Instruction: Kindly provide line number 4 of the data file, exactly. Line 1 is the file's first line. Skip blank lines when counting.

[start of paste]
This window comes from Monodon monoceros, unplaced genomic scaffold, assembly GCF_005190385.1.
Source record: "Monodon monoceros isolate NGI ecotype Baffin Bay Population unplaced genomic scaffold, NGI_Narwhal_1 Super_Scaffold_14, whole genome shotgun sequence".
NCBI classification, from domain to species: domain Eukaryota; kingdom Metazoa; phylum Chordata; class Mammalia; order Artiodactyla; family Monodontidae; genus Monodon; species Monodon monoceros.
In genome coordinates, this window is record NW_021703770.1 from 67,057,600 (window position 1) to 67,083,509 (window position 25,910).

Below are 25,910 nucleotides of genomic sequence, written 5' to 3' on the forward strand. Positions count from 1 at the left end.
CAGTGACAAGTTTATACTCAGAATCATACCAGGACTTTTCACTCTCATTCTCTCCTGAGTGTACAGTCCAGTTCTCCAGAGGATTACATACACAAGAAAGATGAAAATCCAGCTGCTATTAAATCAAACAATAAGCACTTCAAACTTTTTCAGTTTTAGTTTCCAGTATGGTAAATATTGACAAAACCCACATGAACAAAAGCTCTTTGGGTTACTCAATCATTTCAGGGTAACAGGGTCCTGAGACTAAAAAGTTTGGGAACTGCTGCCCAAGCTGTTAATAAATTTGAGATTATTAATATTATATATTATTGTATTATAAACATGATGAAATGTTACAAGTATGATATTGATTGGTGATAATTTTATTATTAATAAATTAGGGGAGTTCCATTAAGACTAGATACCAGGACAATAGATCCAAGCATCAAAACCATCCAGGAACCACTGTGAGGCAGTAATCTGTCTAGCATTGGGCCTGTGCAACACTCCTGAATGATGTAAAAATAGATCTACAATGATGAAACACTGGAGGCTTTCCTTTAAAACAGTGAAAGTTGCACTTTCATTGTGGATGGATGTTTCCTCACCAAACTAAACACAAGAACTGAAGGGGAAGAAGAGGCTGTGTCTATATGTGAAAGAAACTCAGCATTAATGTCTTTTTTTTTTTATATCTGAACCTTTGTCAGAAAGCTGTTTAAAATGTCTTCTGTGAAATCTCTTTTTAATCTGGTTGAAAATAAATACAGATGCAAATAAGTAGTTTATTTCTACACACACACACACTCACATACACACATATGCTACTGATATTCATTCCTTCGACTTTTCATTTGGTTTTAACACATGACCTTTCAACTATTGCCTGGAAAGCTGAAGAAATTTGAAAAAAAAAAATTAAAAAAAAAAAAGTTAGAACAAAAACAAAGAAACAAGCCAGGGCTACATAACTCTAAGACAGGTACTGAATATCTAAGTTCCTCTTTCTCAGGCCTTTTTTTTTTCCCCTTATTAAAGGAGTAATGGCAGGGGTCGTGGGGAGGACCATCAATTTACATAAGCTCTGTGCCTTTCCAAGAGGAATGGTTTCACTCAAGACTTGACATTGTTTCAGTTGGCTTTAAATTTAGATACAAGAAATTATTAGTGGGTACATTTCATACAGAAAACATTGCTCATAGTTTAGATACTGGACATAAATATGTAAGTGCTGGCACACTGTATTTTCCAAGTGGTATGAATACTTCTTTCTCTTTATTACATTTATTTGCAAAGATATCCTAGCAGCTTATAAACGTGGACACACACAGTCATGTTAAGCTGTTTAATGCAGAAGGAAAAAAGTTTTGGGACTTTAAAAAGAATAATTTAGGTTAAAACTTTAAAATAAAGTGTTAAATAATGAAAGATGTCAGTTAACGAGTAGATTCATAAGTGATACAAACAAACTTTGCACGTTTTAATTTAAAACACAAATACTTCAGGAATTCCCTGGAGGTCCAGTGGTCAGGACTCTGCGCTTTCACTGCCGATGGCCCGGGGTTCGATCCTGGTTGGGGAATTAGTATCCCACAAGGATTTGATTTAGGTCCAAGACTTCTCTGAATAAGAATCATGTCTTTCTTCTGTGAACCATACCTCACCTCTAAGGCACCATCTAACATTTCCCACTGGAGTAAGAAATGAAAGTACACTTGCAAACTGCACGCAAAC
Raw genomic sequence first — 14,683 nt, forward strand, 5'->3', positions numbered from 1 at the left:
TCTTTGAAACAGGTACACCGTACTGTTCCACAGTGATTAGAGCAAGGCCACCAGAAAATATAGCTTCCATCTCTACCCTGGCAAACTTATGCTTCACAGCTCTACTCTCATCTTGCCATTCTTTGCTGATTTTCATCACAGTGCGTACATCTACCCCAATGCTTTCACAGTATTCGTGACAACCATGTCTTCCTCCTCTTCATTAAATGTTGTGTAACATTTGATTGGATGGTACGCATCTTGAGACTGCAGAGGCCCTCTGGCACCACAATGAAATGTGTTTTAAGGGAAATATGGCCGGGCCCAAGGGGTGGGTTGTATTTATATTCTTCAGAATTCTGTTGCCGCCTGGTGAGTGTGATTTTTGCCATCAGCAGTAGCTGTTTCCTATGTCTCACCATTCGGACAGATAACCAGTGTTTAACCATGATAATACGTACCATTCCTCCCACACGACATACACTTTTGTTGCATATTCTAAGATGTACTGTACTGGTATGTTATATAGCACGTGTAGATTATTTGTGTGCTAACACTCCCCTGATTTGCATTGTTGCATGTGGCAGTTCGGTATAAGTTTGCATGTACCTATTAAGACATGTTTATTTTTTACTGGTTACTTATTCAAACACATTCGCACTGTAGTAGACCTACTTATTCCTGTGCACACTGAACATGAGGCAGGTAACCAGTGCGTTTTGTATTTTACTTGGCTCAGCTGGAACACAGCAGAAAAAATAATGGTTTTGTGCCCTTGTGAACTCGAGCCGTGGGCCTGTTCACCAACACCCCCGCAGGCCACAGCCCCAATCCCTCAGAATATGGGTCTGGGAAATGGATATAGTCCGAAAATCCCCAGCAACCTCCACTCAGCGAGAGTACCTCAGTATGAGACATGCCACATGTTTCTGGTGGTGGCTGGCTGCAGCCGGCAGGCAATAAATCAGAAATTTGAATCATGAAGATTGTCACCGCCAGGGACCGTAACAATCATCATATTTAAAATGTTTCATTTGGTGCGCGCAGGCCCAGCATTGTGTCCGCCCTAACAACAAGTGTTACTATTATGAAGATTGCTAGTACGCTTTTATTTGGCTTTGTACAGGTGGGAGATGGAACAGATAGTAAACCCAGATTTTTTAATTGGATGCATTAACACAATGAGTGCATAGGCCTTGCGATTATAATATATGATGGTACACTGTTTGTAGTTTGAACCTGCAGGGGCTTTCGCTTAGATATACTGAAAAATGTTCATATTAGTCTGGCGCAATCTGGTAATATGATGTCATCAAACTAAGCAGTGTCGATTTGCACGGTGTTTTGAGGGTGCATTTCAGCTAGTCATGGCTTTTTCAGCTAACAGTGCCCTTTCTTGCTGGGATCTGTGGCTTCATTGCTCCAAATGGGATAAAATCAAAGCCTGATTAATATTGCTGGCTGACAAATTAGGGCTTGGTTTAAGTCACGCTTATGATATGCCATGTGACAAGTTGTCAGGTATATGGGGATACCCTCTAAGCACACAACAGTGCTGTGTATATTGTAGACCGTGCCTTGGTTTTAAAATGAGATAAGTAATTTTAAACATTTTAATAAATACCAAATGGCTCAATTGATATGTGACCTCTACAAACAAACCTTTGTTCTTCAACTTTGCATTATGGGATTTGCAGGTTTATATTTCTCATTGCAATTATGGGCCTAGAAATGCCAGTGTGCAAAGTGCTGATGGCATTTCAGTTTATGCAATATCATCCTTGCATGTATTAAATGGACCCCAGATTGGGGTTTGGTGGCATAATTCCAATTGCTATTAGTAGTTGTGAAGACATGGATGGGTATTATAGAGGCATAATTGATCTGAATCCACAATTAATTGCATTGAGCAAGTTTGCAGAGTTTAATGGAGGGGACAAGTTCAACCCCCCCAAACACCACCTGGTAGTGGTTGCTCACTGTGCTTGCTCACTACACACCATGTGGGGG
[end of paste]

In genome coordinates, this window is record NW_021703770.1 from 67,057,600 (window position 1) to 67,083,509 (window position 25,910).